The minister described the move as a “positive development” and said that it would help achieve peace after a long period of conflict, adding that the Taliban, which now rules over Afghanistan, facilitated the talks.

In October, Prime Minister Imran Khan told Turkey’s TRT World that some factions of the TTP were looking for reconciliation and were speaking with the government. “There are different groups that form the TTP and some of them want to talk to our government for peace. So, we are in talks with them. It’s a reconciliation process,” Khan stated.

It had previously been suggested by Pakistan’s President Arif Alvi that a conditional amnesty for TTP members could be granted if they surrendered their weapons, accepted the state constitution, and refrained from any criminal activity.

Reuters, citing sources, reported on Saturday that the TTP had requested certain prisoners be released as a prerequisite for peace talks.

Despite being weakened by a 2014 Pakistani military campaign which drove the TTP out of its stronghold in North Waziristan, the group still has an estimated 4,000-5,000 fighters, many based across the border in Afghanistan, and has been continually involved in bloody incidents.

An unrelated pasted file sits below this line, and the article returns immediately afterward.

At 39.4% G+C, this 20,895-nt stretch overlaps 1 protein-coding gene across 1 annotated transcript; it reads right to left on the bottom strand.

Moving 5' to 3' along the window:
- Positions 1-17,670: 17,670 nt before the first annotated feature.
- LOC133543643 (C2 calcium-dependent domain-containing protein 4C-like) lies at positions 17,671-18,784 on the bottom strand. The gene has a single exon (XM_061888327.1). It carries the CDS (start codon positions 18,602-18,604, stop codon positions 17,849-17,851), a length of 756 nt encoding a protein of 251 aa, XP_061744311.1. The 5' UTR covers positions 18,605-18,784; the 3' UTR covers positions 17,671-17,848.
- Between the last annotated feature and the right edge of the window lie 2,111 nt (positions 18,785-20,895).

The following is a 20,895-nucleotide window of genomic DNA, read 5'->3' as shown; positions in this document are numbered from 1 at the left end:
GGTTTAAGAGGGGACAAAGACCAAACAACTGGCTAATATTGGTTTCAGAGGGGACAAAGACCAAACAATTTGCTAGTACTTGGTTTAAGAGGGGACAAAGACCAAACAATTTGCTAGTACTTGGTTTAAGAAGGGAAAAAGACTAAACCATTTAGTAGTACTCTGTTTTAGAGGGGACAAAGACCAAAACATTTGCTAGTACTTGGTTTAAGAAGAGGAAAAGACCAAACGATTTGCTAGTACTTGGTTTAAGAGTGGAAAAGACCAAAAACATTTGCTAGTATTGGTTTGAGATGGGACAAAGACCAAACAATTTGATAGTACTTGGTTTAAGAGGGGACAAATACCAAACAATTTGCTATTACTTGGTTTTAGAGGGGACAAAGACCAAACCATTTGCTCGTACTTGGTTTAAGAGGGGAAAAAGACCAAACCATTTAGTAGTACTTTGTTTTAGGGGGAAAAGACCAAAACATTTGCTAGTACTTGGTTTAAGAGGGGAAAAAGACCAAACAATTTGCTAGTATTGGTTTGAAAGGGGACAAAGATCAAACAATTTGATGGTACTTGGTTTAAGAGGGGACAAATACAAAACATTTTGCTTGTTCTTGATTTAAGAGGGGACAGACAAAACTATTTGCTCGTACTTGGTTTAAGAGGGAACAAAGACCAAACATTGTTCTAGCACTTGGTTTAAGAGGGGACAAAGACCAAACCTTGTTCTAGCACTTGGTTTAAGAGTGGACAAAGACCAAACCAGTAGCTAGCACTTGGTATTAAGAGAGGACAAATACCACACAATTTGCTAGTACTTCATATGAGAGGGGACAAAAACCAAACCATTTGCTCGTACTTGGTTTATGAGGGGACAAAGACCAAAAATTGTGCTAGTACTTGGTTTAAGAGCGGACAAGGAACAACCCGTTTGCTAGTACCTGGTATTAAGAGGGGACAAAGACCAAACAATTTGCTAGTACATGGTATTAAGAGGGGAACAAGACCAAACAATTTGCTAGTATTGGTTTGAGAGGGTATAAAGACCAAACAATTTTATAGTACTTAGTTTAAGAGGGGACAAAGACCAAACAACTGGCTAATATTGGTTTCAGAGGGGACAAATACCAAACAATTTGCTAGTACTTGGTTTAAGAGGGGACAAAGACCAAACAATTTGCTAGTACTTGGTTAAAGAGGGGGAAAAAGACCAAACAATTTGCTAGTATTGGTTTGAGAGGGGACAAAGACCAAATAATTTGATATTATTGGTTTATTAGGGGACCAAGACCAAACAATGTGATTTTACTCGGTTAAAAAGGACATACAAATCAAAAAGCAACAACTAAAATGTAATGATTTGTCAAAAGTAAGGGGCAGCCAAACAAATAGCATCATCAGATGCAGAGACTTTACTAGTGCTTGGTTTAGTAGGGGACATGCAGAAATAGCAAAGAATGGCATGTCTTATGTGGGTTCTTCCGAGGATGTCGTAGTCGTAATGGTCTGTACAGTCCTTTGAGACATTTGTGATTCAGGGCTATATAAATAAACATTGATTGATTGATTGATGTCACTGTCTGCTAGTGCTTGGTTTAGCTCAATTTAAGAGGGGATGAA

The TTP is an ideological twin to the Afghan Taliban and wishes to establish its interpretation of Sharia – a hard-line form of Islamic governance – in Pakistan.

November 8, 2021 Posted by | Aletho News | , | 1 Comment

The U.S. Moral Superiority Complex Is Accelerating Its Decline

By Laura Ruggeri | Strategic Culture Foundation | November 4, 2021

Soon after the chaotic withdrawal of U.S. troops from Afghanistan, David Ignatius, Washington Post columnist and Deep State insider, remarked “The reversals in Afghanistan are confounding for a Biden national security team that has rarely known personal failure (…) These are America’s best and brightest, who came to the messy endgame of the Afghanistan war with spotless résumés.

Though his criticism of the national security team is understandably guarded, anyone taking a dispassionate look at the establishment liberals who are deemed America’s “best and brightest” in Washington circles would reach the conclusion that they are stronger on slogans than substance, which leads to a disconnect between ideas and implementation, and lack overseas experience: there is only one career diplomat in a senior position on the National Security Council, the director for Africa.